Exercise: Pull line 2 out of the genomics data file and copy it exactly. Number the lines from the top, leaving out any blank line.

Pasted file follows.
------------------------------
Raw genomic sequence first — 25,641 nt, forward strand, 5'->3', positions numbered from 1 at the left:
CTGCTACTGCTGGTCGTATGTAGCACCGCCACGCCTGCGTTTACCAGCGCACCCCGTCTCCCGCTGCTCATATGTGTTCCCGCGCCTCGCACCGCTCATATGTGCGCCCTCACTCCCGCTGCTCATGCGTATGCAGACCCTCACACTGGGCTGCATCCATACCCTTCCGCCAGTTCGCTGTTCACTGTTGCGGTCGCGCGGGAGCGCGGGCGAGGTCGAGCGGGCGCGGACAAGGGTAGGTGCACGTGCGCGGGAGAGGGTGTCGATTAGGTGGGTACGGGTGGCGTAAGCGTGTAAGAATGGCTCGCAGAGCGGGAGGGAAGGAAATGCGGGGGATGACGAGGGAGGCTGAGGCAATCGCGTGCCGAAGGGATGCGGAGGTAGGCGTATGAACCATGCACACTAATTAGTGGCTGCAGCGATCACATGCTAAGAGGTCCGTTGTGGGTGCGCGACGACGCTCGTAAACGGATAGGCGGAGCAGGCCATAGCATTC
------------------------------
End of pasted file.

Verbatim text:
CTGCTACTGCTGGTCGTATGTAGCACCGCCACGCCTGCGTTTACCAGCGCACCCCGTCTCCCGCTGCTCATATGTGTTCCCGCGCCTCGCACCGCTCATATGTGCGCCCTCACTCCCGCTGCTCATGCGTATGCAGACCCTCACACTGGGCTGCATCCATACCCTTCCGCCAGTTCGCTGTTCACTGTTGCGGTCGCGCGGGAGCGCGGGCGAGGTCGAGCGGGCGCGGACAAGGGTAGGTGCACGTGCGCGGGAGAGGGTGTCGATTAGGTGGGTACGGGTGGCGTAAGCGTGTAAGAATGGCTCGCAGAGCGGGAGGGAAGGAAATGCGGGGGATGACGAGGGAGGCTGAGGCAATCGCGTGCCGAAGGGATGCGGAGGTAGGCGTATGAACCATGCACACTAATTAGTGGCTGCAGCGATCACATGCTAAGAGGTCCGTTGTGGGTGCGCGACGACGCTCGTAAACGGATAGGCGGAGCAGGCCATAGCATTC